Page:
The Child Trust Fund, tax-incentivised universal children’s savings accounts launched in 2002, was arguably the most innovative social policy implemented under the post-1997 Labour governments. The objectives of the Child Trust Fund range widely across savings policy, financial engagement and asset-based welfare, and are not able for seeking to change the behaviour of both children and their parents. However, the Child Trust Fund today is at a crossroads: it is not achieving its aims as well as was hoped, and it is no longer affordable in its current state.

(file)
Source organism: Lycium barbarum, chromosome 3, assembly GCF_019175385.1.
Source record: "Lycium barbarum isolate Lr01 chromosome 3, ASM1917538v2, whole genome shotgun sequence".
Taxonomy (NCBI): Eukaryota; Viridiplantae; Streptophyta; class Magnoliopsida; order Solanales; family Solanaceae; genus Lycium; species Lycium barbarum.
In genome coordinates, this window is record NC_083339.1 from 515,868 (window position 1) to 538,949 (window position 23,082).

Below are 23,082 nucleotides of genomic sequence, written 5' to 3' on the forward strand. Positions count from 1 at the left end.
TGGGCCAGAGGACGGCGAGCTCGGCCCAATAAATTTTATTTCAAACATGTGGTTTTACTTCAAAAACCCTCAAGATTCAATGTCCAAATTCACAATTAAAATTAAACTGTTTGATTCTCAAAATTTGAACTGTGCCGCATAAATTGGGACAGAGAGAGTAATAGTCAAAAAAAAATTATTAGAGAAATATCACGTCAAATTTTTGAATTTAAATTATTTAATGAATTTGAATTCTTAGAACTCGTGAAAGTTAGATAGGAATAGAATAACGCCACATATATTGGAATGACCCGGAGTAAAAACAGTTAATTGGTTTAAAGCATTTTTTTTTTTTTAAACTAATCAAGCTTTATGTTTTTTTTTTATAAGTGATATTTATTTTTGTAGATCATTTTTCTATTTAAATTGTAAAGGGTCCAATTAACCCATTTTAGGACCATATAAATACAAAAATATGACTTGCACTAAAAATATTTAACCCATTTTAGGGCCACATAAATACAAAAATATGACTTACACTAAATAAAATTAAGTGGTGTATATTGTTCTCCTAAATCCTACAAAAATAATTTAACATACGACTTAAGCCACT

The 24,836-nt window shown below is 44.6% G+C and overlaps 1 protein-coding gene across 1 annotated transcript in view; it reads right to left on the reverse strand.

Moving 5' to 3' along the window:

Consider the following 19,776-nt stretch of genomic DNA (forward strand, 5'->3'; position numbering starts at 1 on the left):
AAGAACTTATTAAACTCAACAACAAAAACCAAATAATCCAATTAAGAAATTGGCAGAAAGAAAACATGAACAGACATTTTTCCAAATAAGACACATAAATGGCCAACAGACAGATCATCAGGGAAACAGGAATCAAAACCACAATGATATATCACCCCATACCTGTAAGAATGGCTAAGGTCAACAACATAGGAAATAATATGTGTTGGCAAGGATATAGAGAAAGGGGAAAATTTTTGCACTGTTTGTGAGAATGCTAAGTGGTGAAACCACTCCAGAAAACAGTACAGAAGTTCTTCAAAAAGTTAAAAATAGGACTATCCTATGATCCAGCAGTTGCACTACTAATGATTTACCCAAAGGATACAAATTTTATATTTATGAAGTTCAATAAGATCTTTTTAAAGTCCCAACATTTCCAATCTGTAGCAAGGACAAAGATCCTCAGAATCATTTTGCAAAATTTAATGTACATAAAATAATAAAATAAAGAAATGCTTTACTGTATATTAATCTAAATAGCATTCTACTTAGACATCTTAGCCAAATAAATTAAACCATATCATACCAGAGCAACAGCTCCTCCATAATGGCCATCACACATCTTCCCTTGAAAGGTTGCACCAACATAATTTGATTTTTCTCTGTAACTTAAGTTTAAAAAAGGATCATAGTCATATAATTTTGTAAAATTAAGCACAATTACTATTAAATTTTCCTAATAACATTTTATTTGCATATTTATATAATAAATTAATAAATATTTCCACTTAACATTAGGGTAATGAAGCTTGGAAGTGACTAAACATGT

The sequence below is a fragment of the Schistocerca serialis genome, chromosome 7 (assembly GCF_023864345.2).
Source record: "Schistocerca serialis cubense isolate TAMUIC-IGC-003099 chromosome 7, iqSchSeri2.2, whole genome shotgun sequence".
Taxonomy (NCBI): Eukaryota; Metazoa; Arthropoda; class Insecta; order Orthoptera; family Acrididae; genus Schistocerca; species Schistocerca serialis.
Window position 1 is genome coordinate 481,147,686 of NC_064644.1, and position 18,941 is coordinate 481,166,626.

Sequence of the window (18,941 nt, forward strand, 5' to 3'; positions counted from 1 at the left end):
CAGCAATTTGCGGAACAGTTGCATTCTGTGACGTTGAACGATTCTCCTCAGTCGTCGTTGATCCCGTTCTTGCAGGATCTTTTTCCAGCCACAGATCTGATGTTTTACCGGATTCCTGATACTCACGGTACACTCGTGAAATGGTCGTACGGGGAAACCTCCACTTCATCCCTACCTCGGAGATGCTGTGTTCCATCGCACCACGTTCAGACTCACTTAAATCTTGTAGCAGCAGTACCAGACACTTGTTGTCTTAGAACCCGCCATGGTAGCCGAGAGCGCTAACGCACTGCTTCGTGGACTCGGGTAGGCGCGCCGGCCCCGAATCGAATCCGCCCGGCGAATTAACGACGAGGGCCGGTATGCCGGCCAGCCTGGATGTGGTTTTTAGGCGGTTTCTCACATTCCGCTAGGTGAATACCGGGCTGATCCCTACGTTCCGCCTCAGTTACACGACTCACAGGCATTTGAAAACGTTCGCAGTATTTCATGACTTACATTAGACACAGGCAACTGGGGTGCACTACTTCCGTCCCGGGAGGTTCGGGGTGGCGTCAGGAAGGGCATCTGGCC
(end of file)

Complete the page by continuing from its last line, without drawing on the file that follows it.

Administrative data that has emerged since its launch has revealed wide variations in savings rates for different children within the Child Trust Fund, and in active account openings by parents – a key objective of the policy. At the same time, the UK confronts an acute public spending squeeze starting this year to begin the long process of fiscal consolidation. This paper therefore outlines a package of reforms to boost the effectiveness of the Child Trust Fund while cutting the cost of the programme by over two-thirds, or £388m per year.